In Chicago and San Francisco police are retiring at twice the normal rate

Two separate stories have popped up in the past two days and both of them point toward the same reality: Police in major cities are choosing retirement at a rate that is about double what it normally is. The Chicago Sun Times reports the number of retirements so far this year is about the same as for all of 2018:


Michael Lappe, vice president of the board of trustees for the Policemen’s Annuity and Benefit Fund of Chicago, said 59 police officers are retiring in August, with another 51 retirements set for next month.

“That’s unheard of,” Lappe said. “We’re seeing double the average number of retirees each month. The average is about 24 a month.”…

Retirements in 2020 are on pace to be higher than in any of the past few years. There were 335 police retirements through the end of July, compared with 475 for all of 2019 and 339 for all of 2018, according to pension records.

John Catanzara, president of the police union, says the reasons are obvious: “Who wants to stay in this environment? If you have the ability to leave, there is no incentive to stay anymore.” He added, “The mayor doesn’t back us. If you have the financial ability to do so, I don’t blame a single soul for leaving.”

The San Francisco Chronicle reported the same thing a day earlier:

In the first six months of the year, 23 sworn officers resigned, Police Department records show. Of those, 19 took jobs at other law enforcement agencies, both in California and elsewhere.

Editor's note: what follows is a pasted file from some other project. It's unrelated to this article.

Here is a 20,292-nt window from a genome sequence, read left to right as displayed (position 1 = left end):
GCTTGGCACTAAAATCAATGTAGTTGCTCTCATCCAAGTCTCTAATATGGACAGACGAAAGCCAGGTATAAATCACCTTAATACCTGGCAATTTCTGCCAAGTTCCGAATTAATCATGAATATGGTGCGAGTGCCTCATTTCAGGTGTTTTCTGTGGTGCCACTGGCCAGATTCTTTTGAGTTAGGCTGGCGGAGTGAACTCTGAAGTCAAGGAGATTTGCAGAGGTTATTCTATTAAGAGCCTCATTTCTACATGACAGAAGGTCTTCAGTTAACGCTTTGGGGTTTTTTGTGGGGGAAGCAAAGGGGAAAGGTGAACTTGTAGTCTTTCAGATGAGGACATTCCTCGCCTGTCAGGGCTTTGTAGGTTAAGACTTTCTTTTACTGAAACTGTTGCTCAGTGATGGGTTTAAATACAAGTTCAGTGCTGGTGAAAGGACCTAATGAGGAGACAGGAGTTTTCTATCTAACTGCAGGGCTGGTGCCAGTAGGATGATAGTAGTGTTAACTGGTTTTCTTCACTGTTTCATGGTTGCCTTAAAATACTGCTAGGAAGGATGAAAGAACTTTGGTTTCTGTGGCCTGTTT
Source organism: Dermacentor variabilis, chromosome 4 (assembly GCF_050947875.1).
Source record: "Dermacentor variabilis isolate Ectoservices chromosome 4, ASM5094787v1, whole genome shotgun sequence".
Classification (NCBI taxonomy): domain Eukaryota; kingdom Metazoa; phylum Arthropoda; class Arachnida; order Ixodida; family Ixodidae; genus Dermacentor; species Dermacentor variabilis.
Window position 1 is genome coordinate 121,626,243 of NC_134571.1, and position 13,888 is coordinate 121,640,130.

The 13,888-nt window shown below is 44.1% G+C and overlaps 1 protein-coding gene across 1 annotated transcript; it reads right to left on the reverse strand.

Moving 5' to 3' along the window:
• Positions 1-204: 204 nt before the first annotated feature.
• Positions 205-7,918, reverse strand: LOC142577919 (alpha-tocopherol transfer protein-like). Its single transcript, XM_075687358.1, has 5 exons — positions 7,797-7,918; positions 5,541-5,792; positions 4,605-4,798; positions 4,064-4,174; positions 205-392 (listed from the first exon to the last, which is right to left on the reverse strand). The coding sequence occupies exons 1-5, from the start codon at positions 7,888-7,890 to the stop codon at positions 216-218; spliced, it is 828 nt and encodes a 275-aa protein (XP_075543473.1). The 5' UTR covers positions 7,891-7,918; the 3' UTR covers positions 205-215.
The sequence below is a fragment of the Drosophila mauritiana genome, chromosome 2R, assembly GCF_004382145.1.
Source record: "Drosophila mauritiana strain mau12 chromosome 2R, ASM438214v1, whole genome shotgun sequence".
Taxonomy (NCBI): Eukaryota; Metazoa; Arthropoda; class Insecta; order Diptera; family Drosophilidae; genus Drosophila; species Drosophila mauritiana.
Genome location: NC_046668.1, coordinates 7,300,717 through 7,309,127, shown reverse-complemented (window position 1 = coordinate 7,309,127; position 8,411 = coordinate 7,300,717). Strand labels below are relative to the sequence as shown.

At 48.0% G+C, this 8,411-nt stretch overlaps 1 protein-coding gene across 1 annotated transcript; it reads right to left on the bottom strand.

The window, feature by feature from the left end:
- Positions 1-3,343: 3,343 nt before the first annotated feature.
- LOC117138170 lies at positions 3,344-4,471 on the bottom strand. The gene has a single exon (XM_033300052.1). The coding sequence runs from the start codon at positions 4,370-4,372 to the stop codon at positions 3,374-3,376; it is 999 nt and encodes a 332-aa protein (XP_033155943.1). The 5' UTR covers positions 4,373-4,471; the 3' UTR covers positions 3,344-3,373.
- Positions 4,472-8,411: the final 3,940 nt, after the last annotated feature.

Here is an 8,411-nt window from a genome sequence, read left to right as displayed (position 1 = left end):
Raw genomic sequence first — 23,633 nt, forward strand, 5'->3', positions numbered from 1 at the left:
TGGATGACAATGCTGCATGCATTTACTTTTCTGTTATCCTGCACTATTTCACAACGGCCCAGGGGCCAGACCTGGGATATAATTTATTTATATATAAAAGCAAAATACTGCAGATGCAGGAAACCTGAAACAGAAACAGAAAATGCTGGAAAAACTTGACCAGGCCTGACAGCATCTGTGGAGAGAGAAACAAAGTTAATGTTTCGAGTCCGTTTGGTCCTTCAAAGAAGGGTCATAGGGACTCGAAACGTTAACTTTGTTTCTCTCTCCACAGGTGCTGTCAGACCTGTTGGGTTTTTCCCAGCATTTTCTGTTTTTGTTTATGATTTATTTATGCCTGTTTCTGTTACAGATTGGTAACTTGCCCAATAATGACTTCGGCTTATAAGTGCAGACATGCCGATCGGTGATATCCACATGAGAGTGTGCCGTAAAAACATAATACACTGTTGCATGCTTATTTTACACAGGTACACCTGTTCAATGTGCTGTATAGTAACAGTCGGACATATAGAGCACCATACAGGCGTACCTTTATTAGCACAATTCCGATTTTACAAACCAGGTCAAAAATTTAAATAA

By comparison, 26 officers resigned in all of 2019. And only 12 officers resigned in 2018…

If the police exits continue at the current pace, the SFPD is on track to lose nearly twice as many cops this year as it did last year and close to four times as many as in 2018.


In San Francisco, Tony Montoya is president of the Police Officers Association. He told the Chronicle, “The members are upset that the social experiment being conducted in San Francisco is failing, and they would rather work someplace that values them.”

As mentioned above, many of the cops leaving their jobs in San Francisco are taking positions in smaller suburban areas where they get taxed less and have a shorter commute to work. One officer interviewed for the story added, “It’s also nice working at a place where everyone isn’t mad at you.” He continued, “In San Francisco, everyone was mad. The homeowners would get mad because you didn’t move the homeless who were sleeping in front of their house. Then, when you tried to help the homeless, someone would start yelling about police brutality.”

We already know this is happening in other major cities. In New York, there was a 400% increase in the number of officers retiring starting at the end of June. Citing the sudden rush, the city actually put a limit on the number of officers allowed to retire each day.

But not surprisingly the situation appears to be worst in Minneapolis. In July there was a report in the Washington Post that 150 officers planned to file PTSD disability claims and retire. More recently the Star Tribune reported that up to a third of the Minneapolis police force could be gone by the end of this year.


Keep in mind all of this is happening as violent crime is up in these cities, probably because police have pulled back and are taking fewer risks.

When you add all of this up it’s really a perfect storm of bad news for major cities. With the spread of the coronavirus, cities were already suffering loss of jobs and an exodus of people. Now there’s a rise in crime and the retirement of officers. Maybe those various factors will eventually reach some sort of new equilibrium but at the moment it looks like that could be hollowed out, violent cities on a long-term decline. Maybe that’s too negative. Maybe things will bounce back in six months or a year but right now the immediate outlook is pretty grim.

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